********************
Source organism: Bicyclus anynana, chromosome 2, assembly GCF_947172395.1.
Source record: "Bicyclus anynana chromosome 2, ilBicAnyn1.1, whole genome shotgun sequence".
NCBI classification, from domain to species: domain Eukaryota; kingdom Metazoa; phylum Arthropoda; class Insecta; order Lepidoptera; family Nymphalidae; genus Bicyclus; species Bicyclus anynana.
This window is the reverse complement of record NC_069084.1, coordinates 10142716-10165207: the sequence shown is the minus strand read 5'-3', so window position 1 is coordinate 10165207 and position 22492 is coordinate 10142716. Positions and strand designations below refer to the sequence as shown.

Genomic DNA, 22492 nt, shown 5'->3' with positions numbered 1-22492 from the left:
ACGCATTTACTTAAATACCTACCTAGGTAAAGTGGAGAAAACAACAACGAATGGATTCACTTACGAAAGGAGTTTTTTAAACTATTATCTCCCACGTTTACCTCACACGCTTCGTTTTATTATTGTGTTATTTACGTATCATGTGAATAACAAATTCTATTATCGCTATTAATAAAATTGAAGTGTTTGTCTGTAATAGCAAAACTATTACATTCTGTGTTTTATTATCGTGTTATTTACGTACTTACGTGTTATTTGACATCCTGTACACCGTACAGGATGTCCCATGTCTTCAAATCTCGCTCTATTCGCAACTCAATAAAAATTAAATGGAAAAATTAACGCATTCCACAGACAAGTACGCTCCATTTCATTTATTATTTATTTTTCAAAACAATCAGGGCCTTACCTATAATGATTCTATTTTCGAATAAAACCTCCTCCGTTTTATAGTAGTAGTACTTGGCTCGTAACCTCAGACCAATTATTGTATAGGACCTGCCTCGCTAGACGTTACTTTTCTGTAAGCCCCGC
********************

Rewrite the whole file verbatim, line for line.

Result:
Source organism: Bicyclus anynana, chromosome 2, assembly GCF_947172395.1.
Source record: "Bicyclus anynana chromosome 2, ilBicAnyn1.1, whole genome shotgun sequence".
NCBI classification, from domain to species: domain Eukaryota; kingdom Metazoa; phylum Arthropoda; class Insecta; order Lepidoptera; family Nymphalidae; genus Bicyclus; species Bicyclus anynana.
This window is the reverse complement of record NC_069084.1, coordinates 10142716-10165207: the sequence shown is the minus strand read 5'-3', so window position 1 is coordinate 10165207 and position 22492 is coordinate 10142716. Positions and strand designations below refer to the sequence as shown.

Genomic DNA, 22492 nt, shown 5'->3' with positions numbered 1-22492 from the left:
ACGCATTTACTTAAATACCTACCTAGGTAAAGTGGAGAAAACAACAACGAATGGATTCACTTACGAAAGGAGTTTTTTAAACTATTATCTCCCACGTTTACCTCACACGCTTCGTTTTATTATTGTGTTATTTACGTATCATGTGAATAACAAATTCTATTATCGCTATTAATAAAATTGAAGTGTTTGTCTGTAATAGCAAAACTATTACATTCTGTGTTTTATTATCGTGTTATTTACGTACTTACGTGTTATTTGACATCCTGTACACCGTACAGGATGTCCCATGTCTTCAAATCTCGCTCTATTCGCAACTCAATAAAAATTAAATGGAAAAATTAACGCATTCCACAGACAAGTACGCTCCATTTCATTTATTATTTATTTTTCAAAACAATCAGGGCCTTACCTATAATGATTCTATTTTCGAATAAAACCTCCTCCGTTTTATAGTAGTAGTACTTGGCTCGTAACCTCAGACCAATTATTGTATAGGACCTGCCTCGCTAGACGTTACTTTTCTGTAAGCCCCGC